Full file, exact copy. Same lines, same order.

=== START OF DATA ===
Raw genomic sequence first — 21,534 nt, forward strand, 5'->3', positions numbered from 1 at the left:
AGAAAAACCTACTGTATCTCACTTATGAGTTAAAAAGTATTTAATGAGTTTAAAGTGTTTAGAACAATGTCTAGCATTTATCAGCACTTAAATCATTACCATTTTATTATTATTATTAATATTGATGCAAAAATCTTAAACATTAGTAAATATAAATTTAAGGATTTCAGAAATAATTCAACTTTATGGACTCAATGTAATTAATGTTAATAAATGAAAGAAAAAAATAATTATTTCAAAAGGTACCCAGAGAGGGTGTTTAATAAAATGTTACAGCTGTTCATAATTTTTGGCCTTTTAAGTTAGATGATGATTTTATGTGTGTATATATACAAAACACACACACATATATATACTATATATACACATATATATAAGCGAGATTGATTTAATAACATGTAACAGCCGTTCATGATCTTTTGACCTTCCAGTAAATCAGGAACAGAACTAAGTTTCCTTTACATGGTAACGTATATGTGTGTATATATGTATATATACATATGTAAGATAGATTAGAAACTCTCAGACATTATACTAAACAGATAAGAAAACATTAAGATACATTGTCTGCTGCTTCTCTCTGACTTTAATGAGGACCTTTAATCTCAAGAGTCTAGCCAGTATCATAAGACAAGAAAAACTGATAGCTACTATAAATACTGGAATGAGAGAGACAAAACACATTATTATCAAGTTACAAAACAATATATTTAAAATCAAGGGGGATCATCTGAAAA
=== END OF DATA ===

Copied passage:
Raw genomic sequence first — 21,534 nt, forward strand, 5'->3', positions numbered from 1 at the left:
AGAAAAACCTACTGTATCTCACTTATGAGTTAAAAAGTATTTAATGAGTTTAAAGTGTTTAGAACAATGTCTAGCATTTATCAGCACTTAAATCATTACCATTTTATTATTATTATTAATATTGATGCAAAAATCTTAAACATTAGTAAATATAAATTTAAGGATTTCAGAAATAATTCAACTTTATGGACTCAATGTAATTAATGTTAATAAATGAAAGAAAAAAATAATTATTTCAAAAGGTACCCAGAGAGGGTGTTTAATAAAATGTTACAGCTGTTCATAATTTTTGGCCTTTTAAGTTAGATGATGATTTTATGTGTGTATATATACAAAACACACACACATATATATACTATATATACACATATATATAAGCGAGATTGATTTAATAACATGTAACAGCCGTTCATGATCTTTTGACCTTCCAGTAAATCAGGAACAGAACTAAGTTTCCTTTACATGGTAACGTATATGTGTGTATATATGTATATATACATATGTAAGATAGATTAGAAACTCTCAGACATTATACTAAACAGATAAGAAAACATTAAGATACATTGTCTGCTGCTTCTCTCTGACTTTAATGAGGACCTTTAATCTCAAGAGTCTAGCCAGTATCATAAGACAAGAAAAACTGATAGCTACTATAAATACTGGAATGAGAGAGACAAAACACATTATTATCAAGTTACAAAACAATATATTTAAAATCAAGGGGGATCATCTGAAAA